Marches for the Legalization of Marijuana in Different Countries: When Do They Start?

March for the Legalization of Marijuana

If in the past we could witness demonstrations against marijuana, or at least we didn’t support the movement for legalization of marijuana. Today marches for marijuana became something common. Even trendy, some supporters wear clothing or accessories with cannabis, and one of them is Canadian prime minister Justin Trudeau, who wear socks with cannabis.

Back to demonstrations for the legalization of marijuana. When has it all started?

Marijuana ‘For’ movement has started with a “hipster” era, but the main reason is different medical researches that claim marijuana has a positive effect on health in the right amounts and replaces various medical treatments like pain relief pills or so. The main advantage of marijuana – it is a natural plant.

Marches for the legalization of marijuana spread in 2011. During this year, crowded demonstrations were held in various parts of the world as part of the annual global Global Marijuana March. These demonstrations have been taking place all over the world for many years at the beginning of May. However, in some countries like Russia, the marches were not approved by the government.

In Western Europe, marijuana comes mainly from Morocco and the countries of South-West Asia. However, the Europeans themselves are engaged in its cultivation. In Germany, in 2008 was discovered over 500 sites of illicit cultivation of cannabis, including in small greenhouses. In Eastern Europe, according to experts of the International Narcotics Control Board Commission (https://www.incb.org/), cannabis is not as popular.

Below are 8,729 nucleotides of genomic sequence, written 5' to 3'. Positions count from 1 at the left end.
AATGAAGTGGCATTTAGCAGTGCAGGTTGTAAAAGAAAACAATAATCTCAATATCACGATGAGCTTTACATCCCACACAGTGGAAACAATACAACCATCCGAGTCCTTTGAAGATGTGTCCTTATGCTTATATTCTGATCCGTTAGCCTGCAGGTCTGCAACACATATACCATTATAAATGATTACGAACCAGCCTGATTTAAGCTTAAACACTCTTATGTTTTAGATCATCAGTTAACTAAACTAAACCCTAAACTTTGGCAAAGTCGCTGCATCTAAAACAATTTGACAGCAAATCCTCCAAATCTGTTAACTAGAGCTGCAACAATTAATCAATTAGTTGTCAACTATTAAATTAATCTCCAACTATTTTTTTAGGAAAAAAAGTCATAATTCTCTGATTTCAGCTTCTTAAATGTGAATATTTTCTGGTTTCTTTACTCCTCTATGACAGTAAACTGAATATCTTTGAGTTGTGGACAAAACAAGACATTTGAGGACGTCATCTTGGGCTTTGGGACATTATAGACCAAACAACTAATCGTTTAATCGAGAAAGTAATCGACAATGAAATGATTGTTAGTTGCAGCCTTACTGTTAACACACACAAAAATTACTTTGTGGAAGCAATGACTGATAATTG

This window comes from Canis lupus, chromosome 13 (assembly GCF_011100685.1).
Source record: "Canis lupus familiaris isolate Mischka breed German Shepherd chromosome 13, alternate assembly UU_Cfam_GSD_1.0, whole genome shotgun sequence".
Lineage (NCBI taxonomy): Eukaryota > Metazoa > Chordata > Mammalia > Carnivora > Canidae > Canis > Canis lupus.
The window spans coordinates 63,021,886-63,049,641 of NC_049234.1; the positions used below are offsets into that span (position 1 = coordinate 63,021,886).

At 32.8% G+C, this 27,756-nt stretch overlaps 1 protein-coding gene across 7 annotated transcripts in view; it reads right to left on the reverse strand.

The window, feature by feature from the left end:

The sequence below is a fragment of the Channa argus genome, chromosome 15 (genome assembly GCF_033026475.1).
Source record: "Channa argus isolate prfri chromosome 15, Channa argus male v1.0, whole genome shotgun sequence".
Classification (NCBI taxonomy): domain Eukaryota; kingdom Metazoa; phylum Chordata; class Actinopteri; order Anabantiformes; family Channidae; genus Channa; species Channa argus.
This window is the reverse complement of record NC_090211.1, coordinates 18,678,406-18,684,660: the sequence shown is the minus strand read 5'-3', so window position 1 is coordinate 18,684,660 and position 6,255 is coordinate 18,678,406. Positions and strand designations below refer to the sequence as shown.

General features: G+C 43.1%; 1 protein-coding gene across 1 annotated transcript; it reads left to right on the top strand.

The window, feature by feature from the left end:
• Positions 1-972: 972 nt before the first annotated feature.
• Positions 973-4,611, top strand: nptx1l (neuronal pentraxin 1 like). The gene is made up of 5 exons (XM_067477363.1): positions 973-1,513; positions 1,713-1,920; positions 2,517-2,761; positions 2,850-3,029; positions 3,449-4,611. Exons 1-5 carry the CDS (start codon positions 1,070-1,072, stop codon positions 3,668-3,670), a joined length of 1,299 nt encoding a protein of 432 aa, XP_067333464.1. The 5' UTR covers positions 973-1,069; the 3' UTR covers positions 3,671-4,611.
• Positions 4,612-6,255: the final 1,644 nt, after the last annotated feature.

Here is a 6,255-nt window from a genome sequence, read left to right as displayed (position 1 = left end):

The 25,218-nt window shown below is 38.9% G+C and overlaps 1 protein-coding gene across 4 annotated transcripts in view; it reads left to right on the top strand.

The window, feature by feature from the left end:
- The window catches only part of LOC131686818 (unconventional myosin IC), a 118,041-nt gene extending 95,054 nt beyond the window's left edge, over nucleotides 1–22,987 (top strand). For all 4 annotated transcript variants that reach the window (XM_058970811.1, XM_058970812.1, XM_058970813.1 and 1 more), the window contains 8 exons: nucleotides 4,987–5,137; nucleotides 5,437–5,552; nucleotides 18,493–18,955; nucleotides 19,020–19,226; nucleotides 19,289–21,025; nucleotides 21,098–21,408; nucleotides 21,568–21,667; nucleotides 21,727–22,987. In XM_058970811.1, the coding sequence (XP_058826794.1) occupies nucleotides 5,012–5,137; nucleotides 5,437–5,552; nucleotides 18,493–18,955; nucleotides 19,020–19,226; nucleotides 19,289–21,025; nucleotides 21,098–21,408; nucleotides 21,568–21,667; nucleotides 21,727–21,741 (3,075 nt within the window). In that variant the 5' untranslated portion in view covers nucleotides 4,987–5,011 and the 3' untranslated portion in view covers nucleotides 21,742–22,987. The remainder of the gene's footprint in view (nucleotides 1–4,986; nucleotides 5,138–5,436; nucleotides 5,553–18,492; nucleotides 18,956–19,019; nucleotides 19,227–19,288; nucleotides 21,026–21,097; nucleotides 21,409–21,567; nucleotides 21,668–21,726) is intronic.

In Germany, the demonstrations for the legalization of marijuana took place in 21, back 2011 year. Following different demonstrations with the same slogans in Austria and Switzerland. The Europeans supported the traditional campaign for marijuana “Global March for Marijuana”. During these marches, the participants have carried the banners “Health instead of criminal prosecution” and “Legalization is in the air”. It is evident that these marches are becoming mainstream, and represent the opinion of the modern generation in relation to marijuana use.

Even despite Canada was first in the western world which legalized marijuana, its supporters still not satisfied. According to Globalnews.ca, 4-20, has marked as the international day to protest against marijuana prohibition. However, Jennawae Mclean, of local headshop 420 Kingston, says these changes are not what they wanted.